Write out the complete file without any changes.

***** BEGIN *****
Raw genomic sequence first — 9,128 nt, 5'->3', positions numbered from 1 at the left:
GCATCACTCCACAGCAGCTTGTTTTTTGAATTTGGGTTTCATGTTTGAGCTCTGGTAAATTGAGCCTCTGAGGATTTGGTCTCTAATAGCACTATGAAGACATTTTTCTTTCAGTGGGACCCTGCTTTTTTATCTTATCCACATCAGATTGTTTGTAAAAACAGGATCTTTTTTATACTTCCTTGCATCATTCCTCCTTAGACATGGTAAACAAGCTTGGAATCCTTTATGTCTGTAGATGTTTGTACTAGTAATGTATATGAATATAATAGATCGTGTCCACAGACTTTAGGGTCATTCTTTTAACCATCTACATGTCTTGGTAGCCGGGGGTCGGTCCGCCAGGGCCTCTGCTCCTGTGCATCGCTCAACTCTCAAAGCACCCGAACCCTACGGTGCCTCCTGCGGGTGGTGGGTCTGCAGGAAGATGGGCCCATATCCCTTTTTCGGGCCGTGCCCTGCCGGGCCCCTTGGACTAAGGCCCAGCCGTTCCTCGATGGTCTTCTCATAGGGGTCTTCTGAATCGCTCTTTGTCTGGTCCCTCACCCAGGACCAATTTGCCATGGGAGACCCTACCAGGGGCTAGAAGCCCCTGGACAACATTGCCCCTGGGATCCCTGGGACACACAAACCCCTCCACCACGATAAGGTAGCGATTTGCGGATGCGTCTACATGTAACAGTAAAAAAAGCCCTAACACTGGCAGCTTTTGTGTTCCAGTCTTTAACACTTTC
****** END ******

Raw genomic sequence first — 9,128 nt, 5'->3', positions numbered from 1 at the left:
GCATCACTCCACAGCAGCTTGTTTTTTGAATTTGGGTTTCATGTTTGAGCTCTGGTAAATTGAGCCTCTGAGGATTTGGTCTCTAATAGCACTATGAAGACATTTTTCTTTCAGTGGGACCCTGCTTTTTTATCTTATCCACATCAGATTGTTTGTAAAAACAGGATCTTTTTTATACTTCCTTGCATCATTCCTCCTTAGACATGGTAAACAAGCTTGGAATCCTTTATGTCTGTAGATGTTTGTACTAGTAATGTATATGAATATAATAGATCGTGTCCACAGACTTTAGGGTCATTCTTTTAACCATCTACATGTCTTGGTAGCCGGGGGTCGGTCCGCCAGGGCCTCTGCTCCTGTGCATCGCTCAACTCTCAAAGCACCCGAACCCTACGGTGCCTCCTGCGGGTGGTGGGTCTGCAGGAAGATGGGCCCATATCCCTTTTTCGGGCCGTGCCCTGCCGGGCCCCTTGGACTAAGGCCCAGCCGTTCCTCGATGGTCTTCTCATAGGGGTCTTCTGAATCGCTCTTTGTCTGGTCCCTCACCCAGGACCAATTTGCCATGGGAGACCCTACCAGGGGCTAGAAGCCCCTGGACAACATTGCCCCTGGGATCCCTGGGACACACAAACCCCTCCACCACGATAAGGTAGCGATTTGCGGATGCGTCTACATGTAACAGTAAAAAAAGCCCTAACACTGGCAGCTTTTGTGTTCCAGTCTTTAACACTTTC